Silent Spring

Paulo Petry fishnwine at CHARTER.NET
Mon Jan 30 11:50:34 CST 2006

I'd like to make a point about how numbers can be distorted.

The BBC article states the following:
"In 2004, WWF reported that biodiversity in the world's fresh water
habitats halved between 1970 and 2000.
This makes fresh water the most threatened of the world's natural
resources, more threatened even than tropical forest."

The 2004 Living Planet Report states that the freshwater "index" has
dropped by about 50%. That does not mean 50% of species loss over this
time period, since the index is largely based on decline of population
sizes, not extinctions. For those interested, the report is online at

That said, I'd like to make the observation that most conservation
efforts at large scale these days are integrating terrestrial and
aquatic  systems. There is no viable freshwater habitat without the
functioning surrounding terrestrial landscape. Although freshwater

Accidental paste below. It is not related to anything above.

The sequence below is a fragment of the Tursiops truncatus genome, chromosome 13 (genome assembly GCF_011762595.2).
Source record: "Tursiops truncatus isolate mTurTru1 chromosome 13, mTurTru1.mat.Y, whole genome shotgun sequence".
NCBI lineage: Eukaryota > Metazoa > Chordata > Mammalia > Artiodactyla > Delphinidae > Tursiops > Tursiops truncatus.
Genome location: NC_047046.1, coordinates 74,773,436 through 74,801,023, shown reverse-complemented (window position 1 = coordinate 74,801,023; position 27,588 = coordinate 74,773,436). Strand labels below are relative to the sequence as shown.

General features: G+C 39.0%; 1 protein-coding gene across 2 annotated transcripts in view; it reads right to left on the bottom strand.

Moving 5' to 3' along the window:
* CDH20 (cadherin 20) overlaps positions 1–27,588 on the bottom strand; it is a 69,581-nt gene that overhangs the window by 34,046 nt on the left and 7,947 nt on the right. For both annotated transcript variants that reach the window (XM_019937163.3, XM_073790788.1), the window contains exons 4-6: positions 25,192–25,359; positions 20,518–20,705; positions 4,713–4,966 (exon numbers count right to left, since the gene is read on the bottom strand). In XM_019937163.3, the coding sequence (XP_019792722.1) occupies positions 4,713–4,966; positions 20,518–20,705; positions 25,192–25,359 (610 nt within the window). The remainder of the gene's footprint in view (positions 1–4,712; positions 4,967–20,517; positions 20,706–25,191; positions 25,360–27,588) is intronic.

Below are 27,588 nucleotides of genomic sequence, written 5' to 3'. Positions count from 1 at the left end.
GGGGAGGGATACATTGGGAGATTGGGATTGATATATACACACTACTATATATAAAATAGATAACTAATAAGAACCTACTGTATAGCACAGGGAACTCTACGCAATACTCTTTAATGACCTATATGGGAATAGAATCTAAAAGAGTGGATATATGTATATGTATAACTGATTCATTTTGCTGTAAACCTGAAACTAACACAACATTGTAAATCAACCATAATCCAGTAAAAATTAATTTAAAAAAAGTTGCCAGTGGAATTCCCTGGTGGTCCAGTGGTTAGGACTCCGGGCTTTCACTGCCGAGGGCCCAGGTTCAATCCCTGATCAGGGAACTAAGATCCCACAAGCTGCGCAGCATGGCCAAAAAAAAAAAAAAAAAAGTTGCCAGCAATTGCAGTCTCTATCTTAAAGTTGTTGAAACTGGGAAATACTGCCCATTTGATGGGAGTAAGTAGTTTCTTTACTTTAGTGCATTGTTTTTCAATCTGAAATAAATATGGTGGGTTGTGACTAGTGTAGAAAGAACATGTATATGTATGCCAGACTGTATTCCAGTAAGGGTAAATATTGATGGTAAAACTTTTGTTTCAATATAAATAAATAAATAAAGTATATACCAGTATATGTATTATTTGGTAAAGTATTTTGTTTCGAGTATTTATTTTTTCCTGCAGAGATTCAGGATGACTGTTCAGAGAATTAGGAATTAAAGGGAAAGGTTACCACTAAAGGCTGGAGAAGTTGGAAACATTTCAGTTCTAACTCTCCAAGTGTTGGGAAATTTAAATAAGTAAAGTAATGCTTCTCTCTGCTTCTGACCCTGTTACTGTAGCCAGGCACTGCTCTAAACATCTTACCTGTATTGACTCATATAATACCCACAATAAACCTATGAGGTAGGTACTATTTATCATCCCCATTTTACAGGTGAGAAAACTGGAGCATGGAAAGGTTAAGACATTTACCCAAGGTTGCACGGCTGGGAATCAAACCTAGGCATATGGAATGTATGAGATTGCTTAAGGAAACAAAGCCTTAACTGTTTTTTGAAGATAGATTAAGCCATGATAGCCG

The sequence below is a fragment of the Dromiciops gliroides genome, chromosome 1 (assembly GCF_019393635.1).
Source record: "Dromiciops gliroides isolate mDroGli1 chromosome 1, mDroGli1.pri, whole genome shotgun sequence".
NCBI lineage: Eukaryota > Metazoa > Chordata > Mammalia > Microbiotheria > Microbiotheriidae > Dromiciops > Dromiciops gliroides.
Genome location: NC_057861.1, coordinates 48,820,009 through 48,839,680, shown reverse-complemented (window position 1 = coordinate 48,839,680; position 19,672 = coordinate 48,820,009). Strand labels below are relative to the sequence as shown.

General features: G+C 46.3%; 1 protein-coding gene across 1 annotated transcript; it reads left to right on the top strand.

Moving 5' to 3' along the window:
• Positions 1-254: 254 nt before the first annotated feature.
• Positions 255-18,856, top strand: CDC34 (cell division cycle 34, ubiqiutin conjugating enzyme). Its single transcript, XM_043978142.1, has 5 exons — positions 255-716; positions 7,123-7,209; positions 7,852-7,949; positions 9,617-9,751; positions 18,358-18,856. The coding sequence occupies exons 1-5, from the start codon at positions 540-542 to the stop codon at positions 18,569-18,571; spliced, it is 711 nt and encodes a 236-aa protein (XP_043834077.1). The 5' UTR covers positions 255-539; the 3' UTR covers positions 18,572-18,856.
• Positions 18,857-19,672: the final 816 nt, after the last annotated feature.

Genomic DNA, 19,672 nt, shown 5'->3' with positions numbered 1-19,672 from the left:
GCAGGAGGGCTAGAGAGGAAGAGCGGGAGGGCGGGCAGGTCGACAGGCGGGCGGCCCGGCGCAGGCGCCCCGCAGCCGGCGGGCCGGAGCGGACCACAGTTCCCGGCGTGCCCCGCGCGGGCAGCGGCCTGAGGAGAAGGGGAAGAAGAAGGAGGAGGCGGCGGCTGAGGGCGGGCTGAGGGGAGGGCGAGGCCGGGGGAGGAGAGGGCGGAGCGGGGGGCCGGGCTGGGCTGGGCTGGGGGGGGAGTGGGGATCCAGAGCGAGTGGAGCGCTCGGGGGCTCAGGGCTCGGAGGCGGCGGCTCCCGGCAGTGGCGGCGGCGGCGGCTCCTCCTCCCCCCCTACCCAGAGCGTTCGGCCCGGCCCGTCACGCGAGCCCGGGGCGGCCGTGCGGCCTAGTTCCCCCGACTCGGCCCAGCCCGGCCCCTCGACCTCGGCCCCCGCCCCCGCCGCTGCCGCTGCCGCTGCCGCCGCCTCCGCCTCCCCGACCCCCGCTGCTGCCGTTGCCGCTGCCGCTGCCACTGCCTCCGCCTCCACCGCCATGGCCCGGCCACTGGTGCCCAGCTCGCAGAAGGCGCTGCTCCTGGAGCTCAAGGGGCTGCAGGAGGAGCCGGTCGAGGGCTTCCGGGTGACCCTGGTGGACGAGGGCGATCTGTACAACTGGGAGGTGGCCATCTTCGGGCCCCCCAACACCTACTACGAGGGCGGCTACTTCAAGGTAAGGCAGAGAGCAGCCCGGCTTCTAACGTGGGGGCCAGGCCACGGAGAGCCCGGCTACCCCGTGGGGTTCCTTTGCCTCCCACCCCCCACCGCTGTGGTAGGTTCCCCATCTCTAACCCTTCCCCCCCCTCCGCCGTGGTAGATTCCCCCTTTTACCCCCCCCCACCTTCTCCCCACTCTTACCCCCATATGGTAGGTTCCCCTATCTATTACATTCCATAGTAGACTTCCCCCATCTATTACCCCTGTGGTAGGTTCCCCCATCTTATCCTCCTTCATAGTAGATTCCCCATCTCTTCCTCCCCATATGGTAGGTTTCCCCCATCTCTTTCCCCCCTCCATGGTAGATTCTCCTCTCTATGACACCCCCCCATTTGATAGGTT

systems have been grossly neglected globally in the past, and are in
jeopardy in many areas of this planet, considerable long term
conservation strategies at continental scale are being implemented
taking into consideration the best return for the conservation of both
terrestrial and aquatic systems.  This is the ball game that we should
try to promote.

We can not get caught in a doomsday syndrome and just watch the circus
go up in flames (I hate the idea of burning books, I'd rather see clown
costumes burning ...).  To make a difference, conservation entities and
systematists/taxonomists have to work together to maximize the return in
terms of higher probability of maintenance of the overall biodiversity.
It is our responsibility to engage in this game and provide the best
information possible to allow for the best allocation of resources by
conservation efforts.  We are the ones with the analytical tools and
real primary data on biodiversity that can provide the basis for an
integrated conservation effort.